An LL.M., derived from the Latin Legum Magister which means Master of Laws, is an internationally recognized law degree. Many universities offer law programmes at the Master’s level for students that have completed an appropriate undergraduate (Bachelor’s) or graduate degree in law or another relevant field.
An LL.M. programme is especially useful for students who wish to further develop their expertise in a specialised field of law such as tax law, international law, or European law. LL.M. degrees are offered at a number of universities in the Netherlands and are generally year-long programmes that can be taught in English or Dutch.
LL.M. programme costs and requirements
Currently, there are 10 Dutch universities offering an LL.M. programme in various fields of expertise. The majority of these programmes take one year to complete and range in cost from €1,900 to €18,000 for EU students and €9,500 to €29,000 for non-EU students.
Completing an LL.M. degree often gives students an advantage in the field, especially when entering the job market. Many law firms prefer candidates that have put in the work required to attain a Master’s of Law degree as it indicates an advanced, specialised legal education. An LL.M. also provides the skills necessary to work in a multinational legal environment.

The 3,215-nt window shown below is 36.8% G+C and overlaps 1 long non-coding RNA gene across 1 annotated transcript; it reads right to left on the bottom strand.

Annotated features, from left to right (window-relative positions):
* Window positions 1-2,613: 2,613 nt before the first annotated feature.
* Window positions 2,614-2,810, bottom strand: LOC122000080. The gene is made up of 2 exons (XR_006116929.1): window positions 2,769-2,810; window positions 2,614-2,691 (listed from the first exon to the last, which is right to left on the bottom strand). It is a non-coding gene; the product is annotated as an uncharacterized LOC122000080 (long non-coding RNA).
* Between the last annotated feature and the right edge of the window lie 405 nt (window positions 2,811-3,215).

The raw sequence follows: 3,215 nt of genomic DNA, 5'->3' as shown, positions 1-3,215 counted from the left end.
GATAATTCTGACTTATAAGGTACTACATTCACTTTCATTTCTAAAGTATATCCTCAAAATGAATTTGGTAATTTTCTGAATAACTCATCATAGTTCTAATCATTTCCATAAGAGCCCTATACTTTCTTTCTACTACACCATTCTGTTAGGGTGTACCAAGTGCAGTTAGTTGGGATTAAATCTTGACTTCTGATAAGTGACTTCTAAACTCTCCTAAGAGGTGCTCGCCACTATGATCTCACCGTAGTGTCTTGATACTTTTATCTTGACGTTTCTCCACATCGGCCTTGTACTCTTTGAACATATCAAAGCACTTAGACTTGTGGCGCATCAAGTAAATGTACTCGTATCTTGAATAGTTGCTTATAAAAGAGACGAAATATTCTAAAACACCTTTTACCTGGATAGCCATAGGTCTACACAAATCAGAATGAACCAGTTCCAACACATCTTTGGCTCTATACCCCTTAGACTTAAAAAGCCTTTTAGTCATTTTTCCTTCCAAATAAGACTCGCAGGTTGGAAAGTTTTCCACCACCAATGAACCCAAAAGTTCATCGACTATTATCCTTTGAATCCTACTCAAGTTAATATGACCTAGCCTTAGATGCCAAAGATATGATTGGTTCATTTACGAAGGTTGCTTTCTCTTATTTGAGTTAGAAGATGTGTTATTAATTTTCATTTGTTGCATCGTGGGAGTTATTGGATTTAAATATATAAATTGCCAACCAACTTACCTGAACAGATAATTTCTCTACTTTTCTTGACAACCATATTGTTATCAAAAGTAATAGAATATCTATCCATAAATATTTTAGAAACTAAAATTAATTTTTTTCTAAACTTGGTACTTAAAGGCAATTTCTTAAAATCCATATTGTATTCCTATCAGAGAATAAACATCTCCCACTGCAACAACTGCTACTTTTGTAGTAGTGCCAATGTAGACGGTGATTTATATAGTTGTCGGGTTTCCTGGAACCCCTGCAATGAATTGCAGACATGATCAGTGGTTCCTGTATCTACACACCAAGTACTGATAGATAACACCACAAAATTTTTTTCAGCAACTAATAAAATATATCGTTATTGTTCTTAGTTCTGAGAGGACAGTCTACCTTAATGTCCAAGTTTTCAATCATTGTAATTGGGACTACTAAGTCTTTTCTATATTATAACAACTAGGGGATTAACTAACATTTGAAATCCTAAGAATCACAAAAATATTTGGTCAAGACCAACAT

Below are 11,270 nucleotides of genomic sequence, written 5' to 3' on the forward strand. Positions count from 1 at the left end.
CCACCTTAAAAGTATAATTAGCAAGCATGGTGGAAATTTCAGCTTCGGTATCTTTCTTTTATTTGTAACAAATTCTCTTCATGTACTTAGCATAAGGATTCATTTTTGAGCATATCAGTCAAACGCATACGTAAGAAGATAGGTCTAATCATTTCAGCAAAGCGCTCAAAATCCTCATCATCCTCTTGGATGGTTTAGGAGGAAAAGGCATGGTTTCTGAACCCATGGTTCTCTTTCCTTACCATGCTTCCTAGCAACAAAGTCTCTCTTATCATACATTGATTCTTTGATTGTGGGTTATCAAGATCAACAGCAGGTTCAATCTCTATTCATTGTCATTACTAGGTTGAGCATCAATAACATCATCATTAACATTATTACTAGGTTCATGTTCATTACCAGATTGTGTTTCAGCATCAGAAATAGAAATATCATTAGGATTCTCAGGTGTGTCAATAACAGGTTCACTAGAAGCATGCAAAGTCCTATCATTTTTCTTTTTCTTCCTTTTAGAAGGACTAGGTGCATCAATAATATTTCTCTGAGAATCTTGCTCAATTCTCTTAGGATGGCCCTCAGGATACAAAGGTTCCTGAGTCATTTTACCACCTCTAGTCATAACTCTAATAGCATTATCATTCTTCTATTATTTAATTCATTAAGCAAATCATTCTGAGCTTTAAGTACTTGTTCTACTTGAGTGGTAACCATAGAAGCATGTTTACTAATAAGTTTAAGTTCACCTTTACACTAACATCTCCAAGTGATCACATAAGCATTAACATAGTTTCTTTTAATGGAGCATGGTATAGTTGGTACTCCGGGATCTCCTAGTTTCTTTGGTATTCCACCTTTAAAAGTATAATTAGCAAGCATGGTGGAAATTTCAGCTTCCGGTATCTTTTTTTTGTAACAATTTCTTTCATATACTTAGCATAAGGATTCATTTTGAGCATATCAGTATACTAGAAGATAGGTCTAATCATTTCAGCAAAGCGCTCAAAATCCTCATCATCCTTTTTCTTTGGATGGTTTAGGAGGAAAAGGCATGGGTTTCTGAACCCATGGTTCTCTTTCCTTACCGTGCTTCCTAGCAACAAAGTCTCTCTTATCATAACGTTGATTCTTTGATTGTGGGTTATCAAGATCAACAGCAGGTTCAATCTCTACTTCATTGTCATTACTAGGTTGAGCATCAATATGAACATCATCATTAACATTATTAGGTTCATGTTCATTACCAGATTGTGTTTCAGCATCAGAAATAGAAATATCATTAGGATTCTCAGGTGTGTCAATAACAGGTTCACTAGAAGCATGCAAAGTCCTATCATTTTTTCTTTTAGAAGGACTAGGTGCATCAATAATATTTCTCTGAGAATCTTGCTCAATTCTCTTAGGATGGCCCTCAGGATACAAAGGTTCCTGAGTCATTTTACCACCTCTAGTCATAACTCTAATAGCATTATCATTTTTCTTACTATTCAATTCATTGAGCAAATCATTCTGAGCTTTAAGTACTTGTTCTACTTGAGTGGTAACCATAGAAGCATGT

In order to enroll in an LL.M. programme at most Dutch universities, the following basic requirements are applicable:
- a previous professional law degree of an appropriate level (generally a minimum of a Bachelor’s degree in Law), or a degree in a related field with sufficient expertise in law,
- sufficient English proficiency level (IELTS 6.5-7),
- sufficient finances to pay for tuition, accommodation, expenses, and any residence visa permits applicable to non-EU citizens.
Graduation requirements vary based on the programme and can range anywhere from completing a specified amount of credits for the degree to writing a research-based thesis.
While an LL.M. programme doesn’t necessarily allow a graduate to practice law immediately, it does often provide students with the knowledge and legal principles required to work as a lawyer in a particular country. Some additional examinations may be applicable in some countries.
In order to work as a lawyer in the Netherlands, students must complete both their Bachelor’s and Master’s degree in the Dutch language. In case students complete their LLM programme in English, they can find a job in the international companies.
To find more about a particular programme’s requirements and the application process, it is advised to check the particular university’s website and programme page.
Dutch university rankings in the field of law
The QS World University Rankings placed three universities in the Netherlands offering law degrees in the top 50 institutions worldwide in their 2014 ranking by subject. Leiden University was ranked 23rd in the Law category, scoring 76.4 points. Utrecht University was ranked 48th with a score of 68.0 and the University of Amsterdam (UvA) followed shortly after in 50th place, scoring 67.3.
Erasmus University Rotterdam and the University of Groningen scored in the top 150 of the best law schools worldwide and Radboud University Nijmegen made the top 200 list.
Duisenberg school of finance also offers a career-oriented LLM program in Finance and Law, which is taught by professors from top Dutch (UvA, VU, RSM) and international (Columbia, Yale, Cambridge) universities.